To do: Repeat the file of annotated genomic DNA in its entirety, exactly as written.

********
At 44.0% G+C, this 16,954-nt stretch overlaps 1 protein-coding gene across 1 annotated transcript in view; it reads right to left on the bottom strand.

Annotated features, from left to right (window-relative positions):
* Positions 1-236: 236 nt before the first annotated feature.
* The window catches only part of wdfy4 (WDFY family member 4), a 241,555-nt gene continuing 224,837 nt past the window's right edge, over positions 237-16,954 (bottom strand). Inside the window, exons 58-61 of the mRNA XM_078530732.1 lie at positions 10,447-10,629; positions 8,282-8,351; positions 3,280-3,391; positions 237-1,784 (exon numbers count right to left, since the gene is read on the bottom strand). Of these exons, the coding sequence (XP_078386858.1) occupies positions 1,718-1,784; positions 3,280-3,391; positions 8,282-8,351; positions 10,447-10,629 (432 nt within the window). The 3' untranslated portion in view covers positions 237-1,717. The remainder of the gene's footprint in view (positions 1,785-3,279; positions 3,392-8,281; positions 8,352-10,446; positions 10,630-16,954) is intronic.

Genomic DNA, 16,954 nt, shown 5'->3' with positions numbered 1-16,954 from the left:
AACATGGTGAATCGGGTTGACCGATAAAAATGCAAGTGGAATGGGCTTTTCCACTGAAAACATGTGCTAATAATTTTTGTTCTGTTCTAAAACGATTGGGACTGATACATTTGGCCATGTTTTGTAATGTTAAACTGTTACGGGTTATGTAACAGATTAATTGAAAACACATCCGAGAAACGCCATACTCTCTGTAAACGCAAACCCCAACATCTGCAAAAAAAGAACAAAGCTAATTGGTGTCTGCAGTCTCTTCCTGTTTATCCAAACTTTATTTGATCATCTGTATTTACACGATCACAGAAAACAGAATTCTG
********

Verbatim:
At 44.0% G+C, this 16,954-nt stretch overlaps 1 protein-coding gene across 1 annotated transcript in view; it reads right to left on the bottom strand.

Annotated features, from left to right (window-relative positions):
* Positions 1-236: 236 nt before the first annotated feature.
* The window catches only part of wdfy4 (WDFY family member 4), a 241,555-nt gene continuing 224,837 nt past the window's right edge, over positions 237-16,954 (bottom strand). Inside the window, exons 58-61 of the mRNA XM_078530732.1 lie at positions 10,447-10,629; positions 8,282-8,351; positions 3,280-3,391; positions 237-1,784 (exon numbers count right to left, since the gene is read on the bottom strand). Of these exons, the coding sequence (XP_078386858.1) occupies positions 1,718-1,784; positions 3,280-3,391; positions 8,282-8,351; positions 10,447-10,629 (432 nt within the window). The 3' untranslated portion in view covers positions 237-1,717. The remainder of the gene's footprint in view (positions 1,785-3,279; positions 3,392-8,281; positions 8,352-10,446; positions 10,630-16,954) is intronic.

Genomic DNA, 16,954 nt, shown 5'->3' with positions numbered 1-16,954 from the left:
AACATGGTGAATCGGGTTGACCGATAAAAATGCAAGTGGAATGGGCTTTTCCACTGAAAACATGTGCTAATAATTTTTGTTCTGTTCTAAAACGATTGGGACTGATACATTTGGCCATGTTTTGTAATGTTAAACTGTTACGGGTTATGTAACAGATTAATTGAAAACACATCCGAGAAACGCCATACTCTCTGTAAACGCAAACCCCAACATCTGCAAAAAAAGAACAAAGCTAATTGGTGTCTGCAGTCTCTTCCTGTTTATCCAAACTTTATTTGATCATCTGTATTTACACGATCACAGAAAACAGAATTCTG